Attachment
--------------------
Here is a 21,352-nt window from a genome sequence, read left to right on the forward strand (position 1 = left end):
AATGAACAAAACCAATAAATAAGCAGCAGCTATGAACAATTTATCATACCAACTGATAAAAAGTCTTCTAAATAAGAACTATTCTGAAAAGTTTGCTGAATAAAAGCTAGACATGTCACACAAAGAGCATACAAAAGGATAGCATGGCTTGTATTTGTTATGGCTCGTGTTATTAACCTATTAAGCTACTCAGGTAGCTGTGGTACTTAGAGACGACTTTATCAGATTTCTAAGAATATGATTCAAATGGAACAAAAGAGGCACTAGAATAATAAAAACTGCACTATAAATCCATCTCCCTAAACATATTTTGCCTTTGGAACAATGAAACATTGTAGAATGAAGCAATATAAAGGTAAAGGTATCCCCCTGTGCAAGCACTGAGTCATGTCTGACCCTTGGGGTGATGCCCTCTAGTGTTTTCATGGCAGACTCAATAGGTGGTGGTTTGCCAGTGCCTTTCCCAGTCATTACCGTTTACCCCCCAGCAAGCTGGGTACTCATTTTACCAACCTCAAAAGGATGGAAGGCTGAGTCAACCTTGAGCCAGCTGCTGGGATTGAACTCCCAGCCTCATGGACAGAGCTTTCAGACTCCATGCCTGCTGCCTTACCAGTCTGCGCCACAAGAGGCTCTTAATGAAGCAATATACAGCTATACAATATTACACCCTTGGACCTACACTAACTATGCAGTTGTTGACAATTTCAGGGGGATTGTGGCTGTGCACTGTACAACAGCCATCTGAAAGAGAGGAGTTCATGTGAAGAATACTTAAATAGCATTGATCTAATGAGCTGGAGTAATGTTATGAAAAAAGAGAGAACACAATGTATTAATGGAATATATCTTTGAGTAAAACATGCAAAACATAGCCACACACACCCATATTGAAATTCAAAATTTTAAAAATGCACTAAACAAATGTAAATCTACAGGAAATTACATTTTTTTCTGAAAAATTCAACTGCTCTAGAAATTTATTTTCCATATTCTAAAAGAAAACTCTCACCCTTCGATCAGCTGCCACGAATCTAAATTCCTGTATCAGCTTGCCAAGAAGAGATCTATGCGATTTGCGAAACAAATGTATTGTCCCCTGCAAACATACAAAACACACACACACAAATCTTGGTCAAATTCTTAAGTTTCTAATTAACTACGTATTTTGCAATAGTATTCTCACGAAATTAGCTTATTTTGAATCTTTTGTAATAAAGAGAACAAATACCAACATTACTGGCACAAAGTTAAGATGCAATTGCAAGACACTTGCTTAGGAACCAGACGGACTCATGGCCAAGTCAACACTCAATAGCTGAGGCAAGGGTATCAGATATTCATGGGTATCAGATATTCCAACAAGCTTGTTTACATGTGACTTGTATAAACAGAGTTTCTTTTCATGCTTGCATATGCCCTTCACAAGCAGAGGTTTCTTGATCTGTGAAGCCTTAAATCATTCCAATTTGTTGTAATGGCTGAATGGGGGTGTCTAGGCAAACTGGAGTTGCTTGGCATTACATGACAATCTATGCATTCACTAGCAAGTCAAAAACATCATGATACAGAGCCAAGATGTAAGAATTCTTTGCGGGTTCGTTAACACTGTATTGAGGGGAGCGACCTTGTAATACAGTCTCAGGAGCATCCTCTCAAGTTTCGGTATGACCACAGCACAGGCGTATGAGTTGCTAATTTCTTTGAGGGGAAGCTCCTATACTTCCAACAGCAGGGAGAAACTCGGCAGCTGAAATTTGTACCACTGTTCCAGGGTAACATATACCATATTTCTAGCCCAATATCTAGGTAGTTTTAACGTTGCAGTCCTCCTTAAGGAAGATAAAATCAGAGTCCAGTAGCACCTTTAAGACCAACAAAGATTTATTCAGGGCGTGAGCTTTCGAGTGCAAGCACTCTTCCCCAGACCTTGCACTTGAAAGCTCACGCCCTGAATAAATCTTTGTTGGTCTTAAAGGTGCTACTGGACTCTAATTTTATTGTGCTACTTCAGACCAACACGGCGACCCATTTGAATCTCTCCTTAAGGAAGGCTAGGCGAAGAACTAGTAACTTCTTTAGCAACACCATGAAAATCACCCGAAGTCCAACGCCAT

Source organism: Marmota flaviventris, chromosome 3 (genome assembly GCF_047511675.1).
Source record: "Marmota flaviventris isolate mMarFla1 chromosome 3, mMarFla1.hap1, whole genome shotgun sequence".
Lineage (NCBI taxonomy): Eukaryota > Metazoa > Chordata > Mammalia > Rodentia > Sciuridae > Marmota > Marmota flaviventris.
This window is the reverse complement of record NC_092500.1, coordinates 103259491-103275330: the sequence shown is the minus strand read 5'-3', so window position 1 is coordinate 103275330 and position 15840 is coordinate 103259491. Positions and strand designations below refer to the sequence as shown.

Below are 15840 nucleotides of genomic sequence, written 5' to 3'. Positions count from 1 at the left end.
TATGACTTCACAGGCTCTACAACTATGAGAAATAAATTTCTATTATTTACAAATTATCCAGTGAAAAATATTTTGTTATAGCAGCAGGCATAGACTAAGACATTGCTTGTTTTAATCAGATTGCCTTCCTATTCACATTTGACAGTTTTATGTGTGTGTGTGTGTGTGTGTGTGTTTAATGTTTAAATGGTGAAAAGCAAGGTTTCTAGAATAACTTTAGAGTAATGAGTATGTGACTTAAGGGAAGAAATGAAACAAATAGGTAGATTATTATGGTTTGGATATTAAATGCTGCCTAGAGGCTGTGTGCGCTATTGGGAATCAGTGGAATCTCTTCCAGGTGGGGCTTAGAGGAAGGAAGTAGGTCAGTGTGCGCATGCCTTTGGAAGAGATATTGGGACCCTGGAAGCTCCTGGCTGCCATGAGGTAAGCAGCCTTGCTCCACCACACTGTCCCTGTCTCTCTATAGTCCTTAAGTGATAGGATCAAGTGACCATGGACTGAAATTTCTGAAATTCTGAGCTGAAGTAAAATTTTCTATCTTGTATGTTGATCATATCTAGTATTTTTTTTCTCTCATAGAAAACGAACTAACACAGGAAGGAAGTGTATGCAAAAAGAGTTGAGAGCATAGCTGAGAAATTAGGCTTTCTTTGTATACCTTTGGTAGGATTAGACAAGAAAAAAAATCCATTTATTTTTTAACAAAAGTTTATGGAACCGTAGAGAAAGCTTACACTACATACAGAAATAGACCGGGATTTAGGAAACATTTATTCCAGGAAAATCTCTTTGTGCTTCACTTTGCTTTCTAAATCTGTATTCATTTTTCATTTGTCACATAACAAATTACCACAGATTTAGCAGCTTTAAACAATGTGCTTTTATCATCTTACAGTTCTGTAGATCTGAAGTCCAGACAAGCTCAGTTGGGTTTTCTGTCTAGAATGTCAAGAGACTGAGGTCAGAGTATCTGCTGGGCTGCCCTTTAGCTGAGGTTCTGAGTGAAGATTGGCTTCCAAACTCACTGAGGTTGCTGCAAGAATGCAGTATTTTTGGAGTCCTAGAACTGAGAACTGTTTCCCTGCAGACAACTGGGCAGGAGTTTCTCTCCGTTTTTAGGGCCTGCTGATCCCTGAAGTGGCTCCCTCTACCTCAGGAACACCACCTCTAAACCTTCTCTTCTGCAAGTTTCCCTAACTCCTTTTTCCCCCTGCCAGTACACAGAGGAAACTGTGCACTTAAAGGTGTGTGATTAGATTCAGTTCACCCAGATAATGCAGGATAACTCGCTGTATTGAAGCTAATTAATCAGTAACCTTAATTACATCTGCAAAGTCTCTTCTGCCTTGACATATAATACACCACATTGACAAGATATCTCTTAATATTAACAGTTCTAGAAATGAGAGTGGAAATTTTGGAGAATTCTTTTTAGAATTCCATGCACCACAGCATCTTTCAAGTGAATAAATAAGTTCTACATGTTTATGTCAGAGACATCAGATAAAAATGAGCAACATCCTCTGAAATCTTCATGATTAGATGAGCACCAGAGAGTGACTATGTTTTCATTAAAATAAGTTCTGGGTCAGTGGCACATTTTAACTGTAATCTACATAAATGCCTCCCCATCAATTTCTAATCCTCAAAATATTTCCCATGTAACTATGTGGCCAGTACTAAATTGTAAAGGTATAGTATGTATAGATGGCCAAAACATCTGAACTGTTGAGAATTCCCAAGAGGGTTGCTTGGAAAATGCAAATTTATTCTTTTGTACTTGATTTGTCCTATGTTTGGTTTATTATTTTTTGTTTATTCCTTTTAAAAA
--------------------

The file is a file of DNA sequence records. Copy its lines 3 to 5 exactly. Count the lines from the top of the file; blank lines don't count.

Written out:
Source organism: Marmota flaviventris, chromosome 3 (genome assembly GCF_047511675.1).
Source record: "Marmota flaviventris isolate mMarFla1 chromosome 3, mMarFla1.hap1, whole genome shotgun sequence".
Lineage (NCBI taxonomy): Eukaryota > Metazoa > Chordata > Mammalia > Rodentia > Sciuridae > Marmota > Marmota flaviventris.